Strictly defined, dioxins are a class of compounds consisting of 75 PCDD (dioxins) and 135 PCDF (fUran) compounds (collectively referred to as dioxin congeners). The PCDD molecule consists of two phenyl rings joined by two oxygen bridges. The PCDF molecule comprises two phenyl rings joined by one oxygen bridge and one single bond (Figure 1). The individual dioxin congeners differ in their patterns of chlorine substitution. The degree of chlorination and the pattern of substitution on the two phenyl rings affect the stereochemistry of the congener, and are responsible for inter-congener differences in environmental behavior and toxicity. The 17 dioxin and furan compounds substituted only at the
2-, 3-, 7-, or 8-positions are widely considered the most toxic to humans and biota.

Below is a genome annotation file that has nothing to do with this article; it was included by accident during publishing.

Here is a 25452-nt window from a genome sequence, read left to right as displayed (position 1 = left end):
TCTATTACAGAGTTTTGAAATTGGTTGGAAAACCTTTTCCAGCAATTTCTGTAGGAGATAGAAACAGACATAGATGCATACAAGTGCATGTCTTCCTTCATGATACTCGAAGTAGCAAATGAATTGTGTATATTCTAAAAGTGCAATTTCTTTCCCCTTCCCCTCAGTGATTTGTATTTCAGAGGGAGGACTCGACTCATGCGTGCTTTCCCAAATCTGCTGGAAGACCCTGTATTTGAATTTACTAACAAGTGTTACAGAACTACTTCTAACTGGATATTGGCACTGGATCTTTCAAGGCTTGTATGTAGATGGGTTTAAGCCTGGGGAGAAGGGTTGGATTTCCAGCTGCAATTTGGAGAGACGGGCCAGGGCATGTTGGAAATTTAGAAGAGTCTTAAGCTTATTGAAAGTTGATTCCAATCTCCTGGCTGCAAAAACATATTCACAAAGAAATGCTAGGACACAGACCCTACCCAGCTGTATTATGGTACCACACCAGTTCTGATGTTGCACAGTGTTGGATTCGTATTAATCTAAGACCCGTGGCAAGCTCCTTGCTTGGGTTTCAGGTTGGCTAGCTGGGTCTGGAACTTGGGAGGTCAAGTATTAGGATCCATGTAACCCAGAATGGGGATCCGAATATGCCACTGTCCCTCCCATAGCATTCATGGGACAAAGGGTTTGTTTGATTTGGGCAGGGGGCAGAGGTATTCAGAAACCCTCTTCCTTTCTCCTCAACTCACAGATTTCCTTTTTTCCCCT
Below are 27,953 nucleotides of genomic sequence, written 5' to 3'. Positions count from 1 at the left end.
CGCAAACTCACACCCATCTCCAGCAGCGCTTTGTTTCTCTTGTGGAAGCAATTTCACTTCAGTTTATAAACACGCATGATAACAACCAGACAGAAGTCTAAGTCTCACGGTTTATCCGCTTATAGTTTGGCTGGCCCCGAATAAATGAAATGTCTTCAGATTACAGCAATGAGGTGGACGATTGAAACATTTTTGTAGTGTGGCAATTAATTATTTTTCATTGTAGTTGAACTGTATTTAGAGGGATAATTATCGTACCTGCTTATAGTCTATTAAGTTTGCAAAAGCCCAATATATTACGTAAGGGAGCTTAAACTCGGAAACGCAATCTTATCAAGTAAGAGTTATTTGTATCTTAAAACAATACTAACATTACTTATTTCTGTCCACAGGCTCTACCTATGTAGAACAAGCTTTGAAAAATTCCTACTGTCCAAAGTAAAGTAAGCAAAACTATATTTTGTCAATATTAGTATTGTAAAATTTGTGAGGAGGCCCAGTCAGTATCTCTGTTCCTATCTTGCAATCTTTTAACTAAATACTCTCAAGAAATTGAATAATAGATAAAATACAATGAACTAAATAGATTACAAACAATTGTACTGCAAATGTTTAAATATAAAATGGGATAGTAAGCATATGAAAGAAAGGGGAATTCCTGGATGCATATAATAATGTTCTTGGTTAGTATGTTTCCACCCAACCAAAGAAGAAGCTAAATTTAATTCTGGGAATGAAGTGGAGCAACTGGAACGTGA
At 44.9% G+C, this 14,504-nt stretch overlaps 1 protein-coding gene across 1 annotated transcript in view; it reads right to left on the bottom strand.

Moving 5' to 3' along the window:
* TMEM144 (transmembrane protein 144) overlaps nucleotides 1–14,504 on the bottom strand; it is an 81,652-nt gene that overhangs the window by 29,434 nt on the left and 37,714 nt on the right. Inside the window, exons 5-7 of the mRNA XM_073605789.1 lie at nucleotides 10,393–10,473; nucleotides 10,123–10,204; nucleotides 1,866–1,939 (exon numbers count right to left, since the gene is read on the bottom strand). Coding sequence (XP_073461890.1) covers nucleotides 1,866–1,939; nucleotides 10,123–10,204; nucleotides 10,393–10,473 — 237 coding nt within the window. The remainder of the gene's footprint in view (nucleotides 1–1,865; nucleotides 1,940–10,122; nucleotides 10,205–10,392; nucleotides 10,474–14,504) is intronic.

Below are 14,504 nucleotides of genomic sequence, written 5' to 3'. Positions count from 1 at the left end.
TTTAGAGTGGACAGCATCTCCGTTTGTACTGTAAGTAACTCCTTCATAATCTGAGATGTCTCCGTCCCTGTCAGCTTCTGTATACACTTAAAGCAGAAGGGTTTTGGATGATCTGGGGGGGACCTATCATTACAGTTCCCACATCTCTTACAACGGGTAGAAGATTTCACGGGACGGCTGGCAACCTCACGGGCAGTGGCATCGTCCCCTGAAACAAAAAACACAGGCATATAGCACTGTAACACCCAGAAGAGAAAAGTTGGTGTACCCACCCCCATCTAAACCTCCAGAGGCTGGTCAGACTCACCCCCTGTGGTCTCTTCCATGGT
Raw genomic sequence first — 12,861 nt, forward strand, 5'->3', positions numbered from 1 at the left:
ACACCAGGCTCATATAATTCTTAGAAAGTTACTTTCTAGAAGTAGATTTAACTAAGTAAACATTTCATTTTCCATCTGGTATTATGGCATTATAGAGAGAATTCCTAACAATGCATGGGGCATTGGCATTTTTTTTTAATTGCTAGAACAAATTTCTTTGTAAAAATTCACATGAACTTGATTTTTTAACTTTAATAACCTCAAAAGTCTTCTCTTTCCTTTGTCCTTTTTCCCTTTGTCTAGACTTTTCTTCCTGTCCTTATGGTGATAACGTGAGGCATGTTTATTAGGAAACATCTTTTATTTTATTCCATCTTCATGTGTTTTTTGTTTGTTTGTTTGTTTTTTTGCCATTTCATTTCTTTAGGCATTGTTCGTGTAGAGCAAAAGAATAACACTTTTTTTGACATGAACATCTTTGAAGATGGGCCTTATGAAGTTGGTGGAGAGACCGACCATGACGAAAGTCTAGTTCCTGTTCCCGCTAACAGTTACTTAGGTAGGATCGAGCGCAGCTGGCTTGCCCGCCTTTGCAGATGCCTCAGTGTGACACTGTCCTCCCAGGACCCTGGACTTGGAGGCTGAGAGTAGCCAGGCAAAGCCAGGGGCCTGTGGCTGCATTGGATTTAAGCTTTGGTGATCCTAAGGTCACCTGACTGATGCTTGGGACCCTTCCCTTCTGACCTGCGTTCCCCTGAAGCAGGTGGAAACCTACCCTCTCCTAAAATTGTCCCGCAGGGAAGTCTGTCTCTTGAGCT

Increasingly, the term 'dioxin-like' is used to describe compounds that share structural similarities to PCDDs and PCDFs and share a common mechanism of toxic action. At present, the term is most often used to describe four non-ortho- and eight mono-ortho-substituted polychlorinated biphenyls (PCBs; see Figure 1). For simplicity, in this article, the 29 dioxin-like compounds (17 dioxin and furan congeners plus 12 PCB congeners) will be referred to as 'dioxins', unless a distinction is necessary to distinguish between individual compounds, homolog groups (i.e., mono- to octachlorinated congeners), or classes of congeners (i.e., PCDDs, PCDFs, and PCBs). Table 1 provides information on the physical and chemical properties of dioxins and dioxin-like compounds.
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